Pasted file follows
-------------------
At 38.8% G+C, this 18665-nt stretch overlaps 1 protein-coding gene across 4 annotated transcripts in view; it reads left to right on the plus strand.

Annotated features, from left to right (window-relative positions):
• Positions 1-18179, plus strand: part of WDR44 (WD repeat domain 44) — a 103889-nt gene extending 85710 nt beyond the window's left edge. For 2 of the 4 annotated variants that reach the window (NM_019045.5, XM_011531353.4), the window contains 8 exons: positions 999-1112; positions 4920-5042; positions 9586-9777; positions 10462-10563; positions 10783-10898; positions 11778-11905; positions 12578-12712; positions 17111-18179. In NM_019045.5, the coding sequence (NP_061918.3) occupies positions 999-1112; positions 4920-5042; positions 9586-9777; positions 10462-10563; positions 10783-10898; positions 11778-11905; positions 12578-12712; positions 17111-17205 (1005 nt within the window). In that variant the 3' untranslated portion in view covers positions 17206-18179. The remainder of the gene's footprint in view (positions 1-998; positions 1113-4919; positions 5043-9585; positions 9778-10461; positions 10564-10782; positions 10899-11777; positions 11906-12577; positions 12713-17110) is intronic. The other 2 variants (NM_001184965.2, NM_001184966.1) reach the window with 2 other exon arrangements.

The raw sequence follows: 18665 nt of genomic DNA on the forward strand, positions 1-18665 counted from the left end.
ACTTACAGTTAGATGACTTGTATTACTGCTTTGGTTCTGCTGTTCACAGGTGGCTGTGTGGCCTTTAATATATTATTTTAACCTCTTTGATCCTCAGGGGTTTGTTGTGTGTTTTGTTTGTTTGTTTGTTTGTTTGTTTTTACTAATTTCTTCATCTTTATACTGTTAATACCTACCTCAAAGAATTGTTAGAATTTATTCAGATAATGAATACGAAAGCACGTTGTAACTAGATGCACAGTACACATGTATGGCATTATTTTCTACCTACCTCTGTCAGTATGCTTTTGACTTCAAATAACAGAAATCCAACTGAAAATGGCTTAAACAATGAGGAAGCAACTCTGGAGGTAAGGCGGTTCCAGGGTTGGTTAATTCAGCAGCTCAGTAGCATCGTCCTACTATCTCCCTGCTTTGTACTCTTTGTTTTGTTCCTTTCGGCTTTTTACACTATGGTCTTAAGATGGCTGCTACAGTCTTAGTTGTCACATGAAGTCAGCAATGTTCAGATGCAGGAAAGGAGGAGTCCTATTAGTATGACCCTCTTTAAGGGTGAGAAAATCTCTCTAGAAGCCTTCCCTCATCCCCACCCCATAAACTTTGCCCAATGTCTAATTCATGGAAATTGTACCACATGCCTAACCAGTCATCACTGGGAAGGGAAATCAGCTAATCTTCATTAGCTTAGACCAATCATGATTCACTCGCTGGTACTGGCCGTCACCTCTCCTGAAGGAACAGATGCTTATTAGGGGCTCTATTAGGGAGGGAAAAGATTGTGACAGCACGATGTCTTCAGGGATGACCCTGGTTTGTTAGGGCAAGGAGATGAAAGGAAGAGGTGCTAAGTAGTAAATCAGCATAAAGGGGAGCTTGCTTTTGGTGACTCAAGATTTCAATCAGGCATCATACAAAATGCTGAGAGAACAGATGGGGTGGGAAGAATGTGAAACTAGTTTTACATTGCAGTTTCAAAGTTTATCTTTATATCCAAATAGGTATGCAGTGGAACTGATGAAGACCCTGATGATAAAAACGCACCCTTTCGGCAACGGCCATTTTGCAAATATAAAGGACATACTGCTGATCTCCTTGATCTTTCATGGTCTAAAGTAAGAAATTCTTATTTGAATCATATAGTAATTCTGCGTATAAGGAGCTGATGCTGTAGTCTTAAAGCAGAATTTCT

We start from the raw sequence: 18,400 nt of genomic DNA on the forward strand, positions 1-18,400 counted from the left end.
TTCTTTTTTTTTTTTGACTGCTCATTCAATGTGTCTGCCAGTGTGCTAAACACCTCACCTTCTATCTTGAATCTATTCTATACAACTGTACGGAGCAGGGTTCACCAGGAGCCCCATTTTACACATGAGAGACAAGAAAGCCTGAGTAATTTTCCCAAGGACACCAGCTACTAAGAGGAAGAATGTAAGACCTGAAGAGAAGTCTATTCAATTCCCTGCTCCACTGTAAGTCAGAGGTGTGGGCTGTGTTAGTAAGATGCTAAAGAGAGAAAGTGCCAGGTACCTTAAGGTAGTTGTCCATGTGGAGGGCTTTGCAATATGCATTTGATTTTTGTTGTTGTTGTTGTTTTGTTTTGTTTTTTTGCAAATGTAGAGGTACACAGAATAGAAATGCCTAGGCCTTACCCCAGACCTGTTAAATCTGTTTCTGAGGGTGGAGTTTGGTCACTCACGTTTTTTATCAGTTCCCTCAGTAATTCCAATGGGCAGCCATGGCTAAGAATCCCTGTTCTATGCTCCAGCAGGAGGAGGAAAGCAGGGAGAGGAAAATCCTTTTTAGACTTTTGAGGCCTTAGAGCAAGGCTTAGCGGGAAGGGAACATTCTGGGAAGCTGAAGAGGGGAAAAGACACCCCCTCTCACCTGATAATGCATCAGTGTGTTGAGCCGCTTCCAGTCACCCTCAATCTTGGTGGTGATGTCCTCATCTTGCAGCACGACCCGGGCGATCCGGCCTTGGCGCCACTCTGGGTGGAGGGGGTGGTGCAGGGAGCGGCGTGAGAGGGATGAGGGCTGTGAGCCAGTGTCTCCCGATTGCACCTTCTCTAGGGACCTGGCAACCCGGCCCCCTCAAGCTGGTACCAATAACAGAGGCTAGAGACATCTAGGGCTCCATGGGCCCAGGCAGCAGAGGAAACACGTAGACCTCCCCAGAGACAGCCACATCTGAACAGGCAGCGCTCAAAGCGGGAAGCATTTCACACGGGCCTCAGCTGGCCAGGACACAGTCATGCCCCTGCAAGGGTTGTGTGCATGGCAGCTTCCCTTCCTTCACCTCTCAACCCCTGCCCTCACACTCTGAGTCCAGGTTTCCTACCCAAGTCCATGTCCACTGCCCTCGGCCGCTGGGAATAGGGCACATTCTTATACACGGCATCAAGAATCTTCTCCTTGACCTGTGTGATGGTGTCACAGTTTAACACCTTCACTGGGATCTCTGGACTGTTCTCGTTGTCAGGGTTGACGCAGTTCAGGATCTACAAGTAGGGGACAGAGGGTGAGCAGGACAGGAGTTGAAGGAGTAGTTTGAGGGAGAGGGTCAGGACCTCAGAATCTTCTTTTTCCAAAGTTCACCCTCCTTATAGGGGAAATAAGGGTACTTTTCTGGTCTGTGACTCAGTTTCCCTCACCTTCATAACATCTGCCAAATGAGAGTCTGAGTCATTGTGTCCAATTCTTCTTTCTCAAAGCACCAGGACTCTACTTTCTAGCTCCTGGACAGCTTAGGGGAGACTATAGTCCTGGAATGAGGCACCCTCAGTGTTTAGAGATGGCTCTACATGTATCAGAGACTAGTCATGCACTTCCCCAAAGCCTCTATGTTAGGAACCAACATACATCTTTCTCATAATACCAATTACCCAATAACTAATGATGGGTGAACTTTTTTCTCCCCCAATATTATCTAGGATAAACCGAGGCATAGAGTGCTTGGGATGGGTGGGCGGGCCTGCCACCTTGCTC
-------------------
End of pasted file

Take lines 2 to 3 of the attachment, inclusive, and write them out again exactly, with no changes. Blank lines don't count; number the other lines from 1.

Annotated features, from left to right (window-relative positions):
• Positions 1-18179, plus strand: part of WDR44 (WD repeat domain 44) — a 103889-nt gene extending 85710 nt beyond the window's left edge. For 2 of the 4 annotated variants that reach the window (NM_019045.5, XM_011531353.4), the window contains 8 exons: positions 999-1112; positions 4920-5042; positions 9586-9777; positions 10462-10563; positions 10783-10898; positions 11778-11905; positions 12578-12712; positions 17111-18179. In NM_019045.5, the coding sequence (NP_061918.3) occupies positions 999-1112; positions 4920-5042; positions 9586-9777; positions 10462-10563; positions 10783-10898; positions 11778-11905; positions 12578-12712; positions 17111-17205 (1005 nt within the window). In that variant the 3' untranslated portion in view covers positions 17206-18179. The remainder of the gene's footprint in view (positions 1-998; positions 1113-4919; positions 5043-9585; positions 9778-10461; positions 10564-10782; positions 10899-11777; positions 11906-12577; positions 12713-17110) is intronic. The other 2 variants (NM_001184965.2, NM_001184966.1) reach the window with 2 other exon arrangements.